Jon Rutter and the team of professional stocktakers welcome this news with their customers – and they are also working on getting their own “How our stocktaking service can help YOU!” video on YouTube to spread the word too.

It seems that using social media is the effective way to share all types of information, not at all “Much ado about nothing,” it’s more about dealing with a tempest. We have Facebook, Twitter, Pinterest and more, is there a social media platform named ‘Shrew‘ yet?

This £ is genuine, Guv – it has 12 sides to it!

Image: Chris (chidsec)

Image: Chris (chidsec)

Over the centuries there has been the cry for education – and that it will make a difference. It will be the factor that allows one to move forward. To be successful. But even with 17 GCSE’s it didn’t stop a young lass from Blackpool looking like a right plonker!

Her ‘education’ saw her referring to the President of the USA as ‘Barraco Barner’ but she blamed this misnomer as a fault with the predictive text function on her mobile phone. As one does. She was also quick to point out that politics was not her strong suit. But that she had gone ahead anyway and voiced a political thought on ‘something that wasn’t her strong suit’ could point to the idea that young folk are trying to become more politically aware especially with an election coming up in the next year. 

One wonders what names she’ll assign to the current crop of politicians sitting in Westminster – Cameron Davies, or Edmund Miller?

It’s a very good thing that spreadsheets and accounting packages don’t have predictive text – or maybe they do – if you glance at the comparison prices recently revealed in the latest supermarket war. The poor stocktakers must be tearing their hair out at the way things change. Morrisons have slashed the price of certain foods, forcing others to follow suit in order to stay competitive.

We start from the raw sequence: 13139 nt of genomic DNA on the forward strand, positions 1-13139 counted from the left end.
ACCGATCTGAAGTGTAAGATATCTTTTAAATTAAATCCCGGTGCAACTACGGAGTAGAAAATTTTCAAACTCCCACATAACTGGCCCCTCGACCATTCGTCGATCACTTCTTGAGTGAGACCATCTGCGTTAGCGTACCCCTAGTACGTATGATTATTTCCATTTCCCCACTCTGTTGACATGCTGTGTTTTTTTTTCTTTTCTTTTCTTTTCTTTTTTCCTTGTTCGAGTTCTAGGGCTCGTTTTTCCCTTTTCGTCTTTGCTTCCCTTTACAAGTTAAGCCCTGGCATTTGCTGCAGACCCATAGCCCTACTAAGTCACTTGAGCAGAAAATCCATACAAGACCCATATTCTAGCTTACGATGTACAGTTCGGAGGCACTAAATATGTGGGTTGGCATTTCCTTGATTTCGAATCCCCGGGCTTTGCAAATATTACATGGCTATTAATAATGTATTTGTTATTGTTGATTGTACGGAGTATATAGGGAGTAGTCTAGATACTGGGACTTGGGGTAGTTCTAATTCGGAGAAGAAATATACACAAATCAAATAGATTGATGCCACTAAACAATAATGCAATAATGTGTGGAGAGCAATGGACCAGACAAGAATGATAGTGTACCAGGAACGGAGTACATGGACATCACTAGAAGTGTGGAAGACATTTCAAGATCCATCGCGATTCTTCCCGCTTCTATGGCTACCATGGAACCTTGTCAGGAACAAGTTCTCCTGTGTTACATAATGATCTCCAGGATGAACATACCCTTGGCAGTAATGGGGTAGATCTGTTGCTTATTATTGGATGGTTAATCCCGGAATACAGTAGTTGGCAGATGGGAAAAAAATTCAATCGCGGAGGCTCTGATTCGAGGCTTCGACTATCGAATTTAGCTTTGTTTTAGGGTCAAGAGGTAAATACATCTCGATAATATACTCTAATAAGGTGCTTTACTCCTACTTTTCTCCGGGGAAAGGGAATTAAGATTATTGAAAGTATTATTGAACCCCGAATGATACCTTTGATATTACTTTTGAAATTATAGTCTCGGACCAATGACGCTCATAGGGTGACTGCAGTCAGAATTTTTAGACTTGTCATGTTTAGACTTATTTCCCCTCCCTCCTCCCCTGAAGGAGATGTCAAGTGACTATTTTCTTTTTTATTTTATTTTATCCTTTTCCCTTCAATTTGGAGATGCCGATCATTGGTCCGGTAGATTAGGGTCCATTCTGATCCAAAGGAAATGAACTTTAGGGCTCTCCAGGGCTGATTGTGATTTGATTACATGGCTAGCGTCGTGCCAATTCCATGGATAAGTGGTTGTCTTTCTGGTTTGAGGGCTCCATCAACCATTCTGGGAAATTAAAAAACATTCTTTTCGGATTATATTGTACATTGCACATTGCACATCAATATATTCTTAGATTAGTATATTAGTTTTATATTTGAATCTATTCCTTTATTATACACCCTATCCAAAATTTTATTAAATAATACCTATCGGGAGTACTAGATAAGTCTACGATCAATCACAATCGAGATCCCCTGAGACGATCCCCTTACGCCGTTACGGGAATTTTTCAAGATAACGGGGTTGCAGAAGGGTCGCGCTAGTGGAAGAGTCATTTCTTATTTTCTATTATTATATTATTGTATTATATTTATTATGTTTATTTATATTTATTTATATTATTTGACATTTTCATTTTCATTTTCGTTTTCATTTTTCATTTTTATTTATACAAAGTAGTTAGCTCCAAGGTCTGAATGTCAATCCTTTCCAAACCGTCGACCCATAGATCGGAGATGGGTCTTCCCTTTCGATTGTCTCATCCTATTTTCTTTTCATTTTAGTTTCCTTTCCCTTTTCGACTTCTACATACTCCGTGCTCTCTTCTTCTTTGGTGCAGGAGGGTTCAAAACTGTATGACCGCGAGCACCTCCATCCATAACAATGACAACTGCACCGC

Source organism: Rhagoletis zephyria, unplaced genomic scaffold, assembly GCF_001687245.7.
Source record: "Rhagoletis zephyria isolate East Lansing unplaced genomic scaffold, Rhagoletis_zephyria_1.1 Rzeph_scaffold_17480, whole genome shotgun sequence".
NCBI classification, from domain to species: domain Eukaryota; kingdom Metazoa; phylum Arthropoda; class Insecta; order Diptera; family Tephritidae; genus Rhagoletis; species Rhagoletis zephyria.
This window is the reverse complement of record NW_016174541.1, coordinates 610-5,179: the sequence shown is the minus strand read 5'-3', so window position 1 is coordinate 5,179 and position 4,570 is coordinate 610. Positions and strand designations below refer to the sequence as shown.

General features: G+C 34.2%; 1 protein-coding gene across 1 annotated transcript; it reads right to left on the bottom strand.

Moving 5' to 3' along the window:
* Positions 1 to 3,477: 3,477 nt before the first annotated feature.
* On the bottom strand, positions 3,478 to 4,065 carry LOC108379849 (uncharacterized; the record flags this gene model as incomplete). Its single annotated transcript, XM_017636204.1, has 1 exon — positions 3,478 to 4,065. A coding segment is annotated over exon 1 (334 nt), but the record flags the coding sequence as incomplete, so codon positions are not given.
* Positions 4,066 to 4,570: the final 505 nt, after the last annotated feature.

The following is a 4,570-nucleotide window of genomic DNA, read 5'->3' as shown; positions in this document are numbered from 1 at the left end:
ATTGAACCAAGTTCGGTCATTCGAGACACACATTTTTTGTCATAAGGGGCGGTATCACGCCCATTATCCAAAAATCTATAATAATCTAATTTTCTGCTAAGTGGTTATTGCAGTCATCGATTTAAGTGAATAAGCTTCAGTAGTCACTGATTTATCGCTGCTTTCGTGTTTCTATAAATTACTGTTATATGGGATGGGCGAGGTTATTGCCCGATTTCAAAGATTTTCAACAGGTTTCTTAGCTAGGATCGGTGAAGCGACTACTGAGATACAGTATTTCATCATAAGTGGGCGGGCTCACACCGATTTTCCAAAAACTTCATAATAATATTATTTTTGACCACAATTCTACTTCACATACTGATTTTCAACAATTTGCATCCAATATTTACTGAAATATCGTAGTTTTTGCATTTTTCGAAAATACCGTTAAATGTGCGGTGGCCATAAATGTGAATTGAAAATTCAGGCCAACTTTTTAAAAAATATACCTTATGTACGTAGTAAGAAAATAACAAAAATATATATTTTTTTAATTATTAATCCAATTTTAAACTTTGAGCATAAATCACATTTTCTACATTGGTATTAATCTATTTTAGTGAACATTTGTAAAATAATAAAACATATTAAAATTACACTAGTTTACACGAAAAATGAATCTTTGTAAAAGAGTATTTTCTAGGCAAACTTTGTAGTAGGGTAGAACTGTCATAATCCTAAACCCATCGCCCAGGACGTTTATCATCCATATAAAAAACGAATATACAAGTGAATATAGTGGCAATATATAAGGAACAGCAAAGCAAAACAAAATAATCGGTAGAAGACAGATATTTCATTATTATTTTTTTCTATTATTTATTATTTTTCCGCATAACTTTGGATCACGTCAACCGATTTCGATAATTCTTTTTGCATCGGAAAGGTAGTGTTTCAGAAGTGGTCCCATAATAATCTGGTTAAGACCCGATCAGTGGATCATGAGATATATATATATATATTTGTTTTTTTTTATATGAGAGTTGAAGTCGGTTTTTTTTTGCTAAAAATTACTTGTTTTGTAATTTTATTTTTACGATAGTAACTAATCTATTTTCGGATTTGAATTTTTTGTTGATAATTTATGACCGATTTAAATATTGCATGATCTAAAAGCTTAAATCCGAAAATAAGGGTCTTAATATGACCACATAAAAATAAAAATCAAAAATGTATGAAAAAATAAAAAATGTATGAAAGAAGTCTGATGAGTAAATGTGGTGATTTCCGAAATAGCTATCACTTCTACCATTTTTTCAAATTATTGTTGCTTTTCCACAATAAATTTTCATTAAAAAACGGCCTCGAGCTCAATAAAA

And the consumers raised a collective cheer!

However, the downside for the consumers is that they might have to supermarket-hop in order to take full advantage of the lower prices. These days most shoppers are too street-wise to fall for the ‘loss-leader’ strategy implemented years ago that attracted customers with really low prices on selected items only to catch them on the other things they chucked in their trolleys that were much dearer than in other shops. This was the way things levelled out for the supermarkets and they continued to make profits. But looking at the price comparison charts it appears Lidl and Aldi still have the lower prices.

Some changes take longer than others. The £1 coin is going to change …. but not yet …. only in 2017. Her Majesty approved the change yesterday but one wonders why it takes so long to make a new one? After all, the artwork and mock-ups are done, George Osborne didn’t take the Queen a rough pencil sketch to approve did he? And the reason for the change is apparently the new coin will be harder to copy. So the chaps circulating the counterfeit ones have another 3 years to ‘make hay’ so to speak.

Of course not everyone is happy with the proposed new coin. A whole phalanx of Councils and vending machine owners are already saying the thicker coin will mean they have to modify their machines at huge cost. But people like Jon Rutter and other forward thinkers who know about keeping up with technology and trends will be advocating using things like apps, smart phones, pre-paid credits and scanners to pay for things that vending machines vend. If they’re going to change the machines they might as well change them to the type of technology that can handle future changes ad infinitum instead of just making the slots bigger.

And seeing as they have three years before the new twelve-sided pound hits the streets, they’d better get on with it! Let’s see who starts innovating – could this be a “Dragons Den” opportunity?

“Does my bum look big on this bar stool?”